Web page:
SB-Assembler Version 3 can show you the cycle times of each instruction when the TON list flag is switched on. The numbers presented are the number of states each instruction takes. Conditional instructions have two possible timings, the first one for when the condition is false, the second one for when the condition is true.

Reserved Words

Only the register names are reserved. These are the names you better avoid using as label names:

A, B, C, D, E, H, L, M.

Special Features

Restart Vectors

Originally the 8 possible restart vectors are numbered from 0 to 7 in other 8008 assemblers. This is very inconvenient, because you can't let the restart vector point to the appropriate vector address by using its label name.
Therefore I added another addressing format to the RST instructions. Not only can you use the original addressing format, using a number from 0 to 7, but you can also use the appropriate vector addresses as well. The list below shows the relation between the vector address and interrupt number.

Vector Address Interrupt Number

Please note that the value of the operand after an RST instruction may not be any other value than 0 to 7, $08, $10, $18, $20, $28, $30 or $38. Any other value will result in a Out of range error to be reported.

Instruction sets

As mentioned before I have included 2 instruction sets in this cross-overlay. Both instruction sets can be used interchangeably. You don't even have to tell the assembler which instruction set you'd like to use.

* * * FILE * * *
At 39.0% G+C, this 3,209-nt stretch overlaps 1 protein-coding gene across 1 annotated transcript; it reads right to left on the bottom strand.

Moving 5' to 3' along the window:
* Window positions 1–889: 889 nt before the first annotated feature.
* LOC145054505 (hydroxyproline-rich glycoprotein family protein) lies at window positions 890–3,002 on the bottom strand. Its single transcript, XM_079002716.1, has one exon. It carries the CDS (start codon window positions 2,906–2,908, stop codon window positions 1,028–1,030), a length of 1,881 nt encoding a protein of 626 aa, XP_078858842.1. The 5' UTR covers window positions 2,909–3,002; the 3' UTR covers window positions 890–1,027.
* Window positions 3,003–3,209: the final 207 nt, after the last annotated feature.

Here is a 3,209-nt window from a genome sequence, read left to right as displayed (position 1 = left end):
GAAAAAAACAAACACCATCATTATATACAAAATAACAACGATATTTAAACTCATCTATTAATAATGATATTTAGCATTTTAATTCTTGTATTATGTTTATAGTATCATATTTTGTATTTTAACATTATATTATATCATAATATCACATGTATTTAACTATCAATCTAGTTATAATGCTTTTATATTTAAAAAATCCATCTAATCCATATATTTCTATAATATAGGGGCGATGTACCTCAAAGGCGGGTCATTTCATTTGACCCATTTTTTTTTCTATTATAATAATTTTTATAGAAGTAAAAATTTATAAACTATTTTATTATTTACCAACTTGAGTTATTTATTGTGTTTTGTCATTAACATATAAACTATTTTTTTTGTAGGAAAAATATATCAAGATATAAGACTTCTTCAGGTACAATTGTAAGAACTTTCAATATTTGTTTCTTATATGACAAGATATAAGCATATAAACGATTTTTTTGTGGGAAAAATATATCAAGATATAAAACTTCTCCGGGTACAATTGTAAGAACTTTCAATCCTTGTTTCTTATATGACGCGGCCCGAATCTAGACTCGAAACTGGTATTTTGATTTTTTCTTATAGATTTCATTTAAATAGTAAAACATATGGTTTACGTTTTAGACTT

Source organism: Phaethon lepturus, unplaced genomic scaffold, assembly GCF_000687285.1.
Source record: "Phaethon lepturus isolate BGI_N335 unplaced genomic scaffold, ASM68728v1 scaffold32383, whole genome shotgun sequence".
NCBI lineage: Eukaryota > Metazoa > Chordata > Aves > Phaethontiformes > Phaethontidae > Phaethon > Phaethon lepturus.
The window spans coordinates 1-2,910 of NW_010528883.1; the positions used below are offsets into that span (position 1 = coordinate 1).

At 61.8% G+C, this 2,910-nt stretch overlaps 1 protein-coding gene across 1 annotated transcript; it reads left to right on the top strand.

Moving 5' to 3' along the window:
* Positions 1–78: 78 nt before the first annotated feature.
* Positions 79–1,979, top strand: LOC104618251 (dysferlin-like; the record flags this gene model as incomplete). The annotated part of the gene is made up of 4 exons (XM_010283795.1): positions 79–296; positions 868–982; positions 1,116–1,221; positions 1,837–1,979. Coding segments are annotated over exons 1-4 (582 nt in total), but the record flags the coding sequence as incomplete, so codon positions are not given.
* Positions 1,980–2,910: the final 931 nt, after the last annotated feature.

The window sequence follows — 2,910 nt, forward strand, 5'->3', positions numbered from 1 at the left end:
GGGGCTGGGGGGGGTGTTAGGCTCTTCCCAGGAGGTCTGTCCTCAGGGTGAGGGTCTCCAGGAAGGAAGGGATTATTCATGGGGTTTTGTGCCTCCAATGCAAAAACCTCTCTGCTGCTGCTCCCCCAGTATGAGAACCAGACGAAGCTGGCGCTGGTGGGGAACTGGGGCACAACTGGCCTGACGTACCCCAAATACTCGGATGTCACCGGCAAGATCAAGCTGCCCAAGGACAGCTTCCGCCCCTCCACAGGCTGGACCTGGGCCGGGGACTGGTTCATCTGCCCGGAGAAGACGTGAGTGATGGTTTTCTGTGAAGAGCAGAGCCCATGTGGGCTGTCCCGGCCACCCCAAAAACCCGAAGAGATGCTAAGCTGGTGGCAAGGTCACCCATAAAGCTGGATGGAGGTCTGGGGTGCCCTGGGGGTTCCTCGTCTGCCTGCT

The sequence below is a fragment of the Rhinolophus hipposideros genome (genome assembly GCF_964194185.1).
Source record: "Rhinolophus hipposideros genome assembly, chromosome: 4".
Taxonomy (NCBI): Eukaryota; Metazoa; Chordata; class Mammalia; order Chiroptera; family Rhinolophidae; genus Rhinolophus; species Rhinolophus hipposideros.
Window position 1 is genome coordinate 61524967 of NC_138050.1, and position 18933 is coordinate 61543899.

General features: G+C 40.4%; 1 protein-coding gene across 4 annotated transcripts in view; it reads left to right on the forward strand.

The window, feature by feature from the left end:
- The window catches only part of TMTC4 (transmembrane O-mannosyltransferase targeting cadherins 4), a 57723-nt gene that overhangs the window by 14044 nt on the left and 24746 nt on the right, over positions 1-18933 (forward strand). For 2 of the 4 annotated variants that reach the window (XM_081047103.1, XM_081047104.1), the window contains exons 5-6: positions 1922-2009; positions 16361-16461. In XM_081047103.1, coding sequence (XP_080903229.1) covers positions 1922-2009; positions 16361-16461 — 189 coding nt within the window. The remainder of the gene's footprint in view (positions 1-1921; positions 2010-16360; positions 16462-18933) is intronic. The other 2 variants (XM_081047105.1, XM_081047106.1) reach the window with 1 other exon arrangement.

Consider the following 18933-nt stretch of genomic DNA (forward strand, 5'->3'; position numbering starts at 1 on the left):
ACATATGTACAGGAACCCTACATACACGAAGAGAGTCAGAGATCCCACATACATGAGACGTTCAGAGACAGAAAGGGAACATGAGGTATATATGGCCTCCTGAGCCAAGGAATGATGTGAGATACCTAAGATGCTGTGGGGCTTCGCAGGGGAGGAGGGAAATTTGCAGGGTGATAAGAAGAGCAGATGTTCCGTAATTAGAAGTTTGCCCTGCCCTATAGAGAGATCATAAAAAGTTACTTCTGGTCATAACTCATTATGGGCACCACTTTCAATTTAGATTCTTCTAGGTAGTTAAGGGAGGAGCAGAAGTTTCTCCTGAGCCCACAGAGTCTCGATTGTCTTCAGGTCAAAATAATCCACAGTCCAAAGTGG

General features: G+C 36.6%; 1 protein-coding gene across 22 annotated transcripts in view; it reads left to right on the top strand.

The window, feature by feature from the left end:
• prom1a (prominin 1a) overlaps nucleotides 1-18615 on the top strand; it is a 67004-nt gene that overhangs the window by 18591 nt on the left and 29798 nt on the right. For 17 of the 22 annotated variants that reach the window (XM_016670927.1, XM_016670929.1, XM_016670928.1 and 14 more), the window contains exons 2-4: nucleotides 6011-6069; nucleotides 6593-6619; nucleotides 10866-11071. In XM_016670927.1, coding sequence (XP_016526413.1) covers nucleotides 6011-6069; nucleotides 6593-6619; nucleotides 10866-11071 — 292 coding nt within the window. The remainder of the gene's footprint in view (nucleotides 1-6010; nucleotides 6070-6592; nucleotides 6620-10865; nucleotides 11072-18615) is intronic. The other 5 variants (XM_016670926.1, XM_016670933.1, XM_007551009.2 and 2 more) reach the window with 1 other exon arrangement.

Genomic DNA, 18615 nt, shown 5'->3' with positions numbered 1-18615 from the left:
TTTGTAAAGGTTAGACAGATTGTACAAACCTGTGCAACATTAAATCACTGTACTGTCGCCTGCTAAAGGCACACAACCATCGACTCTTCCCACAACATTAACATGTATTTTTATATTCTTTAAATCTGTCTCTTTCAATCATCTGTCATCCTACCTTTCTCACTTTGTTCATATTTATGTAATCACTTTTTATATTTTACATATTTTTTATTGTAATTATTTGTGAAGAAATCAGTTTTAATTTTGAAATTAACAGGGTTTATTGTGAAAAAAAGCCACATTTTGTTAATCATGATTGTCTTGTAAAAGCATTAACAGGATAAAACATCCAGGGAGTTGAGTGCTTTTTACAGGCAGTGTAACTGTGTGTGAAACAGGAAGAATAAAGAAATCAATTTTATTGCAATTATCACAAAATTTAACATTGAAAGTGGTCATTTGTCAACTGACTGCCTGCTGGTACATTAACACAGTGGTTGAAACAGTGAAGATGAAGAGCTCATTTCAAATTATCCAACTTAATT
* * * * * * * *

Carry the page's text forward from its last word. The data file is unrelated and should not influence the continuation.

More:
LAB              1972 syntax that loads A with B
        MOV   A,B        1976 syntax doing the same

Both instructions can be used in the same source program. This is very convenient, but causes a few tiny problems. E.g. in 1972 the CPE instruction compared A with E, while in 1976 it was used to Jump if Parity was Even and now the instruction requires a destination operand.
I could show a few more examples causing similar problems. Instructions like this must have their operand following the instruction within 8 spaces (10 spaces for version 3). If not the SB-Assembler will assume no operand was following the instruction, effectively interpreting it as a 1972 instruction.

Overlay Initialization

Two things are set while initializing the 8008 overlay every time it is loaded by the .CR directive.

  • Little endian model is selected for 14-bit addresses and for the .DA and .DL directives. This means that words or long words are stored with their low byte first.
  • The maximum program counter value is set to $3FFF.

Differences Between Other Assemblers

There are some differences between the SB-Assembler and other assemblers for the 8008 processor, if there are any. These differences require you to adapt existing source files before they can be assembled by the SB-Assembler. This is not too difficult though, and is the (small) price you have to pay for having a very universal cross assembler.

  • The 8008 instruction set knows special mnemonics that indicate immediate addressing mode. Therefore it is not absolutely necessary to add the immediate mode identifier # in front of the operand. Although it wouldn't hurt if you did.
    E.g. the two instructions LAI VALUE and LAI #VALUE have exactly the same effect.
    If you want another part of the 32-bit number to be loaded immediately into any of the registers you could use the other immediate mode identifiers /, =, or \.
  • Octal numbers are used to represent the I/O addresses in the original manual that I've got. In the manual these numbers are confusingly written as 13B, where the B identifies octal representation. The SB-Assembler uses the @ prefix to represent octal numbers, so the value above must be written as @13.
    Values for the INP instruction can range from @0 to @7, while the value for the OUT instructions range from @10 to @37.
  • The obvious differences in notation of directives and radixes common to all SB-Assembler crosses.
  • Don't forget that the SB-Assembler does not allow spaces in or between operands. Only Version 3 will allow one space after each comma separating operands in the operand field.